Four Japanese cabinet ministers visited the Yasukuni Shrine on Saturday to mark the 75th anniversary of the country’s surrender in World War II. The shrine, which honors Class A war criminals, is seen as a symbol of Tokyo’s past militarism by its neighbors.
Former Justice Minister Katsuyuki Kawai, who was arrested on suspicion of violating the Public Offices Election Law, has admitted to giving out cash to local lawmakers and supporters. However, he said he did not intend to buy votes for his wife’s Upper House election campaign last July.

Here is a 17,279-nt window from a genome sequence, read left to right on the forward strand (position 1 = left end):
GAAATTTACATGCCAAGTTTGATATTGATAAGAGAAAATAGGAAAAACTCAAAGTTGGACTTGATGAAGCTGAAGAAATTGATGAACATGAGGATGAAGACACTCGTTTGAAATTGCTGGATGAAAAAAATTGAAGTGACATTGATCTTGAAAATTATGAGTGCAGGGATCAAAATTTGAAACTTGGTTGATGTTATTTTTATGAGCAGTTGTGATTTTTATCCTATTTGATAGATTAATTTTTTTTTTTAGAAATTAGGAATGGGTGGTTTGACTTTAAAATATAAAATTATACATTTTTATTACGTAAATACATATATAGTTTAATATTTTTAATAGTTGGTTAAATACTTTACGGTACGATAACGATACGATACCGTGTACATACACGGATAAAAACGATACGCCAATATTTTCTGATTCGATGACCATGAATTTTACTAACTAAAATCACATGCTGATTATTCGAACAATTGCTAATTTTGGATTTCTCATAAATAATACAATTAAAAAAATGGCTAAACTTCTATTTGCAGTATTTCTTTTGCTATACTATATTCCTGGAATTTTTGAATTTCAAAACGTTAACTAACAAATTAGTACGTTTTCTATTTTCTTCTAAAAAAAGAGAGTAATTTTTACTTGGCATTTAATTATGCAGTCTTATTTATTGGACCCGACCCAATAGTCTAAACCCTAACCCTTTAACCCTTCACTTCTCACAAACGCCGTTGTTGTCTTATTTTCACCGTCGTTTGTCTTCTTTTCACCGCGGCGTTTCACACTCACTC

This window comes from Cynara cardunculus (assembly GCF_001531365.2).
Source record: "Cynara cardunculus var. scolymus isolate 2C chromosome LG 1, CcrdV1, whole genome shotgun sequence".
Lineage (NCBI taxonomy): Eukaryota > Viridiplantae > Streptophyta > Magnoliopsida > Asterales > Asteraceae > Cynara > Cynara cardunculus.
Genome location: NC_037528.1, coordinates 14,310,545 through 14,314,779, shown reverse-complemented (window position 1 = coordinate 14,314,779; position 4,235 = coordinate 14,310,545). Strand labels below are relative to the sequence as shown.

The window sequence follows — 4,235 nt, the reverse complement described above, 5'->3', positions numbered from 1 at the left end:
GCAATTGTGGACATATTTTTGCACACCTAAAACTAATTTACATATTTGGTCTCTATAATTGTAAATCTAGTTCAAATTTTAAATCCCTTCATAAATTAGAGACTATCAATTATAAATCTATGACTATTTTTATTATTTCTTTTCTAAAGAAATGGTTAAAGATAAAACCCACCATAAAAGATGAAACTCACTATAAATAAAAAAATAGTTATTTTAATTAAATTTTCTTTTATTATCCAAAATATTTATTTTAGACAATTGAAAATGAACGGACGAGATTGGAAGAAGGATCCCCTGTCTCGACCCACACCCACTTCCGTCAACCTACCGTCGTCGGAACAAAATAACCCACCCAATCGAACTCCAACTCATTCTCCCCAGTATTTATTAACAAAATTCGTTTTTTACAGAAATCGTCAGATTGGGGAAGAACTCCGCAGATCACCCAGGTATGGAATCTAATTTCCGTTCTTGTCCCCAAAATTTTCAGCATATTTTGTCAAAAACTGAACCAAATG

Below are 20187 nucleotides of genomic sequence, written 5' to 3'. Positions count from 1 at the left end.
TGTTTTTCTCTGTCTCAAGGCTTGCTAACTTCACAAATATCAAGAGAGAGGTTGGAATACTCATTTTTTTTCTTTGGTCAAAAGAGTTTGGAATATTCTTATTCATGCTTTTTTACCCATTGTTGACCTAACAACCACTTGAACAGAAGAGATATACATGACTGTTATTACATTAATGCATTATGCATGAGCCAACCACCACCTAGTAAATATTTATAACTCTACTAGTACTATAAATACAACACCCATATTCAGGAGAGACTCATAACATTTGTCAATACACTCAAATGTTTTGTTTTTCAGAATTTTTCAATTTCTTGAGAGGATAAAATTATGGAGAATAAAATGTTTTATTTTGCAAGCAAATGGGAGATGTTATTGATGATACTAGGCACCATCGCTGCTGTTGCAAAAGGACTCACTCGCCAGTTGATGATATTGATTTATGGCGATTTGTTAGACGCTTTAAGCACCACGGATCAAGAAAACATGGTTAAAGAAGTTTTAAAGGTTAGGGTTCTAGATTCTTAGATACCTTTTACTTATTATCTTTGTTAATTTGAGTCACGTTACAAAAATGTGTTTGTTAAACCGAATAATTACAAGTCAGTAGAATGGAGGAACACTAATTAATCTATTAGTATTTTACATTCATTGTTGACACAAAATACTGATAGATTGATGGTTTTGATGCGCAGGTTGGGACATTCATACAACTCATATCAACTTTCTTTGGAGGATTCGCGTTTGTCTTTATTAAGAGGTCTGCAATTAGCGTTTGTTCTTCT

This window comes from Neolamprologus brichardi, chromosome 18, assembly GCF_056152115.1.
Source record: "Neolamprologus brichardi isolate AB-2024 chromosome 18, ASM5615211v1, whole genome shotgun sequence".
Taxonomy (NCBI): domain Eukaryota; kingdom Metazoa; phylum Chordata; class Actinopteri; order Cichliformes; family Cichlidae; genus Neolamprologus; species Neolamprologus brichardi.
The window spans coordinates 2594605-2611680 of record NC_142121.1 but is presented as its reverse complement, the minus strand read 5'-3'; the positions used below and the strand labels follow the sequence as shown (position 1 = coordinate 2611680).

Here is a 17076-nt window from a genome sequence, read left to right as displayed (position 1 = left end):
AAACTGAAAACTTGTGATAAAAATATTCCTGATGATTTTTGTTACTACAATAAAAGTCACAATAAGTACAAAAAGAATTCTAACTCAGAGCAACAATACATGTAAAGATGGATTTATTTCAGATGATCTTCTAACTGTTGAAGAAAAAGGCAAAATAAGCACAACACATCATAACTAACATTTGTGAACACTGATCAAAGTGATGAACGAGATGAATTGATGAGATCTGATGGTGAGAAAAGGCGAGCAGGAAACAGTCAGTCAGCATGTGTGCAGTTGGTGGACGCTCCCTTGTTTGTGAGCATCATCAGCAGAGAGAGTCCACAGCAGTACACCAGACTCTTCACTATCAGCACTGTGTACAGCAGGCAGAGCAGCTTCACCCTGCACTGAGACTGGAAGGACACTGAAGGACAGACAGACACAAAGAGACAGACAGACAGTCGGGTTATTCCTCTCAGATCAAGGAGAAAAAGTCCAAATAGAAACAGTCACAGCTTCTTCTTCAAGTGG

The head of the Tokyo High Public Prosecutor’s Office, who was seen as close to Prime Minister Shinzo Abe, submitted his resignation on Thursday following a report that he played mahjong for money with two journalists during the nationwide state of emergency.
Prime Minister Shinzo Abe on Friday denied allegations that his office covered part of the costs for a dinner party held on the eve of a state-funded cherry blossom-viewing event, a practice that would constitute a breach of the public offices election law.